Saturday, January 27, 2024

Don't lean on me man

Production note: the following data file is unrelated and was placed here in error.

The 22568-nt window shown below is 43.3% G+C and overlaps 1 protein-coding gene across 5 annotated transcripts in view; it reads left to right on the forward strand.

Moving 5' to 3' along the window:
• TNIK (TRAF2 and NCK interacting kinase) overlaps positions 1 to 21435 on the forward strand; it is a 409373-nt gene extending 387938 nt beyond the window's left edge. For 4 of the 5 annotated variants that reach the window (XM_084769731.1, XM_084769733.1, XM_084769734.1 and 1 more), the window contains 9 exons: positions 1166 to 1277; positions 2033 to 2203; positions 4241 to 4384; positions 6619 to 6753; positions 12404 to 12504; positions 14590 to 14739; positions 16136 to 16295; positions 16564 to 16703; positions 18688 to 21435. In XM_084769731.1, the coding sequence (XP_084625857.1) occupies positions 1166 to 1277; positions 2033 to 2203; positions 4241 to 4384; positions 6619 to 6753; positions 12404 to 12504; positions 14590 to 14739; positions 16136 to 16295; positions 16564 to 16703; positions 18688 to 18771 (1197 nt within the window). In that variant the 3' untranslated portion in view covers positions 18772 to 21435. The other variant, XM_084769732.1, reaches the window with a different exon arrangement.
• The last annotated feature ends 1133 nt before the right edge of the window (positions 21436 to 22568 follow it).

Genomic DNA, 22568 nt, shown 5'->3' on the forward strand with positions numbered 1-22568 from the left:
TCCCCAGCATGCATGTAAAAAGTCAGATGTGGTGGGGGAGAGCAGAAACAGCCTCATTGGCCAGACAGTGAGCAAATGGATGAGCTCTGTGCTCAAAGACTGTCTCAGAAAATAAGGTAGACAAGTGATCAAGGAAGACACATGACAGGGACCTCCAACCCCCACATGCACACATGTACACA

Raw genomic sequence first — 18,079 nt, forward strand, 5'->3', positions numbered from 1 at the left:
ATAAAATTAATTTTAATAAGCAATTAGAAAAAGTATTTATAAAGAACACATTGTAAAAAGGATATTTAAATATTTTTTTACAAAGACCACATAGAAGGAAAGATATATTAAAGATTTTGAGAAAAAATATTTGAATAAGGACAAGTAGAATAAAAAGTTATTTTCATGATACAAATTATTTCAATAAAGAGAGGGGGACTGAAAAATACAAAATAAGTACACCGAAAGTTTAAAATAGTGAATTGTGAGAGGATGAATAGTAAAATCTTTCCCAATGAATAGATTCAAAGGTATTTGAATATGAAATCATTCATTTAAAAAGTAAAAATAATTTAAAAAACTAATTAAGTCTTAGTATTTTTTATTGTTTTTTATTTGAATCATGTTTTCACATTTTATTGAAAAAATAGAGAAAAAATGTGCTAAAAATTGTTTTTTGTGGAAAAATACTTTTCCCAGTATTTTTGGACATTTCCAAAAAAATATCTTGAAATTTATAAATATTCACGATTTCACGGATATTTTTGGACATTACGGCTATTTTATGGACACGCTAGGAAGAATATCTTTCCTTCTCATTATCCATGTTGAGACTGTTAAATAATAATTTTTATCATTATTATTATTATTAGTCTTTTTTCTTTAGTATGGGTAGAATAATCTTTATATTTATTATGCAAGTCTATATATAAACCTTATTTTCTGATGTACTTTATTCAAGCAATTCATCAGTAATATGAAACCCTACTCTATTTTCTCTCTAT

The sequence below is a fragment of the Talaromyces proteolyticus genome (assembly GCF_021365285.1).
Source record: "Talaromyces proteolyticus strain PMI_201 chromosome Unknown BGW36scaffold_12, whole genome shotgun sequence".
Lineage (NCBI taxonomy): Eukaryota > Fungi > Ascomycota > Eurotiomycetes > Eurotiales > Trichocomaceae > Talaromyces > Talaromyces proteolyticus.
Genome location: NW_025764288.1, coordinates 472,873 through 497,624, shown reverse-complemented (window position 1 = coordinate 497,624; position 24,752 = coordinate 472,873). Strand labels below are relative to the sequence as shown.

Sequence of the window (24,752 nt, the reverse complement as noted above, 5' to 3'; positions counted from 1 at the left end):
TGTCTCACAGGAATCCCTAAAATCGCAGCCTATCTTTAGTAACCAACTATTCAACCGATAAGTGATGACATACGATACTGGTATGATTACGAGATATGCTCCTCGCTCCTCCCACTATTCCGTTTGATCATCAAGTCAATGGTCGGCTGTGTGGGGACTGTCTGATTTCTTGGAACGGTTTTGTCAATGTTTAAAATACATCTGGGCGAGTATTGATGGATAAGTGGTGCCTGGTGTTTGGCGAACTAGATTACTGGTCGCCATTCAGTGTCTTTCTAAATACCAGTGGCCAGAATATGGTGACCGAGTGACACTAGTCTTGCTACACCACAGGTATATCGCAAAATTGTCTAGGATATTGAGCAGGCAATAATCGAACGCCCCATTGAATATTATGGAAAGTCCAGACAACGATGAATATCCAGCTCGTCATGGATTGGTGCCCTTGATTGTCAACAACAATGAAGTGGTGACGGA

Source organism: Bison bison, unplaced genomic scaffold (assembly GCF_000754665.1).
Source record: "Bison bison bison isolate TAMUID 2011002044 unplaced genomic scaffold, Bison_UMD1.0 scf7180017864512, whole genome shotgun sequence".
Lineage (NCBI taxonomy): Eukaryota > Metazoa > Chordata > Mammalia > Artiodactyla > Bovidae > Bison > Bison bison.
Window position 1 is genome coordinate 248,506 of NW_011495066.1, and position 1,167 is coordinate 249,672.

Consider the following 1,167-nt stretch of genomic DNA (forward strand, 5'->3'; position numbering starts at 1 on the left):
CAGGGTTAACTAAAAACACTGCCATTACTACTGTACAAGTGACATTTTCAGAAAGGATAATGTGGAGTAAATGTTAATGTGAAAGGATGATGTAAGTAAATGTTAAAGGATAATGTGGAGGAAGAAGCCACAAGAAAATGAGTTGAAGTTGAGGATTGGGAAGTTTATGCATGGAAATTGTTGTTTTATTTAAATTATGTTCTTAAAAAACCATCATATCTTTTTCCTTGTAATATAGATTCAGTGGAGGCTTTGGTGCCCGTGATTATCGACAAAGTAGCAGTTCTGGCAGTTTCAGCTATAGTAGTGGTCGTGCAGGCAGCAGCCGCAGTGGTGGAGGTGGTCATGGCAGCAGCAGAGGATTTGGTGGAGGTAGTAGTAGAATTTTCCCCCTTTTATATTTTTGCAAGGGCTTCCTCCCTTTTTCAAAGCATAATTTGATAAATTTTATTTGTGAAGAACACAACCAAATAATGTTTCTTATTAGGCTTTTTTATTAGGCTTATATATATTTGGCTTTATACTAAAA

Scribbled notes on a scrap of lined paper sold for £89,000 the other day. They were the draft lyrics for Rock n Roll Suicide and Suffragette City – complete with the added revisions ‘Hey man!’, ‘Don’t lean on me man’ and ‘Outasight’. The everyday nature of the materials and the rather unremarkable addition of those words might seem trivial or even banal if it were not for the huge impact of Bowie’s songs on popular culture. That scrap of paper, those hastily scribbled jottings are like visible traces of a creative process in vivo. Those songs echoed around bedrooms and shared houses, bedsits and squats, family homes and student flats. They were sung along to, played, replayed and performed time and again, spooling outwards, as it were, from those hastily scribbled lines. Of course, it wasn’t just the lyrics, it was the voice and the music too, the distinctive sound of that particular recording, distributed on vinyl, in its instantly recognisable cardboard sleeve. And it goes without saying, the RCA supply chain ensured that copies were there, ready and available in the racks and trays of LPs that like-minded people habitually flicked through when they went to their favourite record store, back in the day. Matter of little significance has, over time, become a much sought after collector’s item - the value of that scrap of paper far outstrips the value of the raw materials it’s made from, and the ways in which the words themselves wound their way around the feelings and impulses as well as the hopes, beliefs and dreams of a generation of listeners is difficult to capture because of its inevitable multiplicity. It may well have been the soundtrack of many people’s early lives - but then what lives? How did the lyrics come to mean in different contexts, how were they understood - how were they heard, misheard, disliked, detested? Material history can be a bit like that, for although we might agree on the importance of a particular artefact, its meaning is fundamentally unstable inviting interpretation, re-interpretation and misinterpretation. Music in popular culture seems to inhabit the outer reaches of such instability because of the way in which it is often woven into significant personal events, stitched in to one’s particular state of mind, the recreational drugs, relationships, lifestyles and ambitions of the time. Perhaps music in general does this, seamlessly attaching itself to the memories and affects, the distinctiveness of a life. After all this is key to the success of Desert Island Discs, now 81 years old. The 8 track format is such a convenient hook to tell the story of one’s life - or at least a version of it. With an aspiration to be a writer, poet or wordsmith and a nascent literary sensibility I was drawn to the words that punctuated the soundtrack of my early life. That soundtrack was made of vinyl. Singles and EPs that span around at 45 rpm, LPs at 33.3 rpm. Mostly I first heard stuff on pirate stations, on a transistor radio, on Top of the Pops or round at friends’ houses. But the LP soon became something to own. The record sleeve had the all-important supplementary information. The aesthetic of the art work, the names of the musicians, the way they looked, the way they dressed and how they had their hair - the instruments they played, who sang, who wrote the songs and of course, the lyrics themselves. No longer inaudible or misheard, there they were, nearly always on the back of the sleeve or on a pull-out, and you could read them, sing along or just pour over their meaning, if you could fathom it out. Some were more self-consciously poetic than others, some were just rubbish, but nonetheless huge clouds of creativity billowed out of that early flowering of rock music. It seemed at the time that the lyrics carried valuable messages. If they were not poetic they might gesture towards expressions of lifestyle, of taste, of belief and in doing so fashioned the habits of mind of a generation. Whimsical and romantic, uncompromising and rebellious, conceptual, quirky, hedonistic, we were served up with a range of possibilities, a wardrobe of identities that might distinguish us from the mainstream. Only a few at the time saw how the subtle threads of capitalism were part of this, establishing a marketplace in which even the costumes of anti-capitalism could be bought. And now, just the words remain – like a dog without a bone, an actor out on loan (it’s all there somewhere, even if the melody is hard to sing!). Skeletons, threadbare outfits. At an earlier auction the lyrics for Bowie’s Starman sold for £203,500. Unlike Suffragette City, these look like neat copy – presentable handwriting on graph paper with misspellings corrected, probably provided for publication of the official lyric sheet. They don’t have quite the same feel as the Rock n Roll Suicide and Suffragette City lyrics – they’re more polished, more self-conscious, but their market worth is still interesting, and given that an early demo of the song went for £41,000, a fifth of the price, it seems like the material trace of writing is an important marker for the collector, being closer perhaps to an autograph than a ghostlike voice, written by the hand of an icon, don’t lean on me man.